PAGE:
The FPC is a flexible polyamide printed circuit board with two layers of aluminum on either side. It is equipped on one side with slots for placing the sensors and a 70-pin connector for powering the chips and transmitting signals at very high speed (1.2 Gb per second), and on the other side with microelectronic components (resistors and capacitors) that decouple the power supply (analog and digital) from the sensors and adapt the impedance of the data lines. Each FPC has a constant width of 16.7 mm while its length can vary from 99.65 mm to 190.10 mm depending on the number of sensors present on the ladder. The FPCs are manufactured at CERN (the only laboratory in the world where this type of production is possible) from an aluminum foil (to reduce the material budget) lithographed on a polyamide substrate, pre-cut and laser-drilled in Italy, then detached and inspected at CERN, and finally sent to a specialized company in the Nantes region (France) for cabling and connector installation. Once cabled, the FPCs are again thoroughly inspected in the MFT laboratory at CERN to check the quality of the welds, the correct position of the components, and to remove any foreign substances. The FPC is now ready to enter the clean room, where a series of deep cleanings are carried out using ultrasonic baths based on alcohol, water with industrial detergent and demineralized water. The FPCs are then dried and re-inspected to detect any metallization defects, flatness and size of the interconnection pads to the sensors, as well as any possible contamination. Finally, a semi-adhesive mask is placed over each CPF to protect it during the gluing steps.

So the ingredients are ready and the recipe (finally... the assembly of the ladder) can begin. This takes place in the clean room of the CERN Department Silicon Facility using a three-axis digital machine, called ALICIA (ALICE Integrated Circuit Inspection and Assembly machine), which places the chips with a precision of 5 µm on a specially machined stainless steel support with a lattice of very small holes which, by suction, keep the chips adhering to the support (figure 3).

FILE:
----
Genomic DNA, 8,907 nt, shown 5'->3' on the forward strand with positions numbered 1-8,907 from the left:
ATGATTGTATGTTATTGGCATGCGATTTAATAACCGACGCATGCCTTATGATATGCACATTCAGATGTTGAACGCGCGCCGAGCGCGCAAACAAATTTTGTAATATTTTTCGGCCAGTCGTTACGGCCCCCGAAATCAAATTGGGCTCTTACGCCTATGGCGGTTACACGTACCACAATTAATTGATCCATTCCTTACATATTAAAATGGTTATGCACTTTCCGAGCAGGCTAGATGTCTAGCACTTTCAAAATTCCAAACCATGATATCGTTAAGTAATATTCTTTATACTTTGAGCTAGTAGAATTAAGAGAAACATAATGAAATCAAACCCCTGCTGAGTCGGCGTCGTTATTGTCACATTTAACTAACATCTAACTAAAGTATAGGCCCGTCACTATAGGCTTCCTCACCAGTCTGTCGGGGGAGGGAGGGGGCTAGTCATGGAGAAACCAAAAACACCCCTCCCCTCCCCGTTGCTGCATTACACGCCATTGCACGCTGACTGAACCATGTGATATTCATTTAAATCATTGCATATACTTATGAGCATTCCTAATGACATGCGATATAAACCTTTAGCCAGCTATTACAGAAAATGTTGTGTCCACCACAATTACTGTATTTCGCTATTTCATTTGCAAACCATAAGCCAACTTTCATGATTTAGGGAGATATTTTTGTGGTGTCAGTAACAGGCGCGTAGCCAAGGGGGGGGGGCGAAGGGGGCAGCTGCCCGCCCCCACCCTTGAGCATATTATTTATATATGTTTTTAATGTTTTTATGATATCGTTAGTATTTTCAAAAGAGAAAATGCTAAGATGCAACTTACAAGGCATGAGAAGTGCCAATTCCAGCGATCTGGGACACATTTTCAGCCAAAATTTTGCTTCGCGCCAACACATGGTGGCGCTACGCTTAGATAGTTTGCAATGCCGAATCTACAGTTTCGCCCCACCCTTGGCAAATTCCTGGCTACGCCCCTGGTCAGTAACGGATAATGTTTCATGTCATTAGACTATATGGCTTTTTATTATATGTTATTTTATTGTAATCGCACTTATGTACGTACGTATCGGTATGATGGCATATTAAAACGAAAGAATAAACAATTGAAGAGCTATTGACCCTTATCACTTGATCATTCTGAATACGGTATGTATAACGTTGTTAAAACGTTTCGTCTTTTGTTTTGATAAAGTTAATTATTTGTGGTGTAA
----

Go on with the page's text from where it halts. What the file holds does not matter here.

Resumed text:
Figure 3: Digital assembly machine (ALICIA) located in the clean room of the CERN Department Silicon Facility . Credits: Ph. Stroppa/CEA.

At the same time, the FPC is positioned on a suction support which also keeps it perfectly flat and in a very precise position. Small dots of Araldite-type bi-component glue are applied to the FPC by scraping the glue on a stainless-steel stencil previously positioned on the FPC and provided with conical holes. The stencil is immediately removed to reveal pretty spots of glue skillfully distributed to avoid overflowing into the holes, called vias, which will be used to interconnect the FPC with the chips (figure 4). Without waiting, the FPC held by the vacuum on its support is flipped and positioned opposite the chips with the help of precision centering pins. The weight of the FPC carrier allows sufficient pressure and a wedge between the FPC and the chips guarantees a final glue thickness of 50 µm. The assembly is left in ALICIA for at least 4 hours so that the glue can begin to cure. A few days later, once the glue is well cured (figure 5) and after a careful inspection of the assembly, the connection between the FPC and the chips is made at the CERN Bond-lab by ultrasonic micro-wire bonding on the metallized pads of the FPC.

Figure 4: Glue dots with a diameter of 0.7 mm deposited on the FPC by screen printing. Credits: MFT collaboration

Figure 5: Back side of a ladder equipped with 4 chips. On the right side of the FPC you can see the 70-pin connector. Credits: MFT Collaboration.

Each micro-interconnection consists of 3 wires of 25 µm in diameter that pass through the vias of the FPC to be connected to the 74 pads on the surface of the sensors (Figure 6). The assembly of the ladder is then complete and a final visual inspection verifies the quality of the interconnections.